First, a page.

You don’t know how to swim, do you?”
I was surprised. “How did you know?”
He opened his arms wide, taking in the vista of the lake. “Lake,” he said, and then he pointed at me. “David.”
“Okay, Sherlock. I can’t swim,” I admitted.
“Would you like me to teach you?” He stood up, waded into the water, turned and extended his hand toward me.
“I’m actually pretty afraid of water,” I told him. I had to be honest. The idea of deep water sent me into a panic. “I’d rather not.”
He stood his ground with hand outstretched, smiling. “C’mon. Time to be a big boy.”
Reluctantly, I stood and took his hand. He waded me in deeper. To my shins. To my knees. To my waist. I didn’t like the feeling at all.
“Good,” he said, encouraging me. “We’re gonna teach you how to dog-paddle first. It’s the easiest.”
I was nervous. “Dog-paddling?”
“Yeah. Just watch me. You’ll see. It’s totally easy. You see mom’s doing this with their baby’s at the pool.”
“Great. Baby swimming. I feel better already.”
He stepped a few more feet out, and down. The water was at his shoulders. “Watch me. It’s just all about moving your arms and legs at the same time. Keeping your head above the water and just breathing regular-like.” He did the demonstration for me. It looked easy.
“Okay. Come here,” he said, his chin barely above the water.
I felt the slippery rocks under my feet. The water darkened where he stood. I hesitated.
He waded back to me. “If you’re going to learn to swim, you have to get in the water. You gotta trust me. I’ll take care of ya.”
Taking my hand, he slowly tugged me forward. When it reached chest level, I began to pant. He stopped, looked at me, and squeezed my hand. “We can do it here, I think.” He held his arms out just under the surface of the water. “I want you to lay chest down on my hands. I’m gonna hold you to get you started.”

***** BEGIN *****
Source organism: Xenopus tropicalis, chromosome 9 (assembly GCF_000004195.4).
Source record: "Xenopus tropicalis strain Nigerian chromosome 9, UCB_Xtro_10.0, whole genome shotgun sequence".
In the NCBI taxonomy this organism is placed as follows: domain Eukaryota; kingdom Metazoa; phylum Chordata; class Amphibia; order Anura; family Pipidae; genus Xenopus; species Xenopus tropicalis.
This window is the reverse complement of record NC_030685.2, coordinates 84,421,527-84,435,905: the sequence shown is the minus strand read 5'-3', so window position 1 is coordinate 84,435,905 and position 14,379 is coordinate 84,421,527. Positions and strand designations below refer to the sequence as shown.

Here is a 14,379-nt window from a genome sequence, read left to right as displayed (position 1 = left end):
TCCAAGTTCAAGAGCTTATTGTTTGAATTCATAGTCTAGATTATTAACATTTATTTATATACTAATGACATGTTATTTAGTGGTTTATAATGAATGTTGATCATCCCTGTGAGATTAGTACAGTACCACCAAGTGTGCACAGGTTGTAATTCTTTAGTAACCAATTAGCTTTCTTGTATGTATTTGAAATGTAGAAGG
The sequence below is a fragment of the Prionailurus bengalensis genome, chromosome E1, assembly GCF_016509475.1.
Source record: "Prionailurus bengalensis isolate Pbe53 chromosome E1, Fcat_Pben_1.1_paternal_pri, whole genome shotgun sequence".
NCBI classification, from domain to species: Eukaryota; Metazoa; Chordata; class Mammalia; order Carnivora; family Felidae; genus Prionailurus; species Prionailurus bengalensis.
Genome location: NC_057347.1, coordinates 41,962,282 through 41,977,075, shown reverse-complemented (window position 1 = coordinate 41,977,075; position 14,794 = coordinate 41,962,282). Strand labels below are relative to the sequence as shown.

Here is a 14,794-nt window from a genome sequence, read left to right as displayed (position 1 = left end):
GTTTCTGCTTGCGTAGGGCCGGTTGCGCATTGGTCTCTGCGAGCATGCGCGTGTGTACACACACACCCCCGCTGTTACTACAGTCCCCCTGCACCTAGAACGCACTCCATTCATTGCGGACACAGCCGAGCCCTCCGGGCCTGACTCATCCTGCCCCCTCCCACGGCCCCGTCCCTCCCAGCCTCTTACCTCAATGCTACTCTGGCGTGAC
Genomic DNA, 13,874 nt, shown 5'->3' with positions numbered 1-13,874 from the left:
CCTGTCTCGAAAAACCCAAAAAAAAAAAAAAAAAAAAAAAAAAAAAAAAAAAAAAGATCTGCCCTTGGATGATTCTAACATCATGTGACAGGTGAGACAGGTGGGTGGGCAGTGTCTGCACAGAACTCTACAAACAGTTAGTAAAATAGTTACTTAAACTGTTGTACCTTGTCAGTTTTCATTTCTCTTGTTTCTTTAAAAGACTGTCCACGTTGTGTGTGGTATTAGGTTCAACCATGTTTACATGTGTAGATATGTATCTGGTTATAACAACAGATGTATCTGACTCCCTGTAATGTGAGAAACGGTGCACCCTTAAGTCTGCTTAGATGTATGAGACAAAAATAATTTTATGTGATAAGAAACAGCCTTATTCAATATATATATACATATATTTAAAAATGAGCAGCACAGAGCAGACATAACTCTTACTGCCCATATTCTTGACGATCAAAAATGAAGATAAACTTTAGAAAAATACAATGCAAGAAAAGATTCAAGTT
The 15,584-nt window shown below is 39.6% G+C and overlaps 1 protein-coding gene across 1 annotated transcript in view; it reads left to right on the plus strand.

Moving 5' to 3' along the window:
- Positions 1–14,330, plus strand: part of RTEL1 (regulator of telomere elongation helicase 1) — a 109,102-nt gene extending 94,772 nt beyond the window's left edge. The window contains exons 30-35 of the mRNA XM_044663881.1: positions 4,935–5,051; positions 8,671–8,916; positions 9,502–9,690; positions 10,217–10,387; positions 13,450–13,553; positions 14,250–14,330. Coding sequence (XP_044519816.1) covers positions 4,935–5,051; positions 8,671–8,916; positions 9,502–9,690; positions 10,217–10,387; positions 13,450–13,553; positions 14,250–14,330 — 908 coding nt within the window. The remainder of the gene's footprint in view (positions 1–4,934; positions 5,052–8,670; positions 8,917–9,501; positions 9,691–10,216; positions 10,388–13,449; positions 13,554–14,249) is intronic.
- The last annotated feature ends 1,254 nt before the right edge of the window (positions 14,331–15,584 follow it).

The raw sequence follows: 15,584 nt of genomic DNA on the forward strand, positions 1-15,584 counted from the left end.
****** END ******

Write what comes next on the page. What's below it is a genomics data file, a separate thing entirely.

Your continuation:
His hands felt strong and reassuring as they pulled me in. I leaned forward onto his arms, keeping my head arched high above the water.
“Okay. Now slowly begin to stroke with your arms. Keep your hands cupped. And kick with your legs.”
He held me firmly in place as I did what he said. It felt like I was trying to move away from him in the water, but he kept me in place with his fingertips on my ribcage.
“Okay, a little faster now. Both arms and legs.”
I stroked and peddled faster. I felt it lift my body up in the water and off his arms.
“Watch your breathing. Keep it nice and normal. Relaxed.” His voice was soothing. “You’re doing great.”
I could feel that my muscles were still sore and strained, but the movement in the buoyant water made them feel better.
“Okay. I’m gonna letcha go in a minute, but I’m right here. So, there’s nothing to worry about. All right?”
I didn’t like the sound of that but I said, “Okay.”
“Just keep it going,” he instructed. He pulled his arms away from under me. I moved into the water.
“Shit!” I barked, feeling uncertain.
“Calm! Nice and steady. You look great,” he called after me.
“Shit.” I could see that I was moving into deeper, darker water. I really didn’t care for that at all. I turned my head to look back toward the shore and aim in that direction. It looked very far away to me now.
“I’m right with you.” I heard him swimming close to my side. “You’re doing great. You’re swimming, pal!”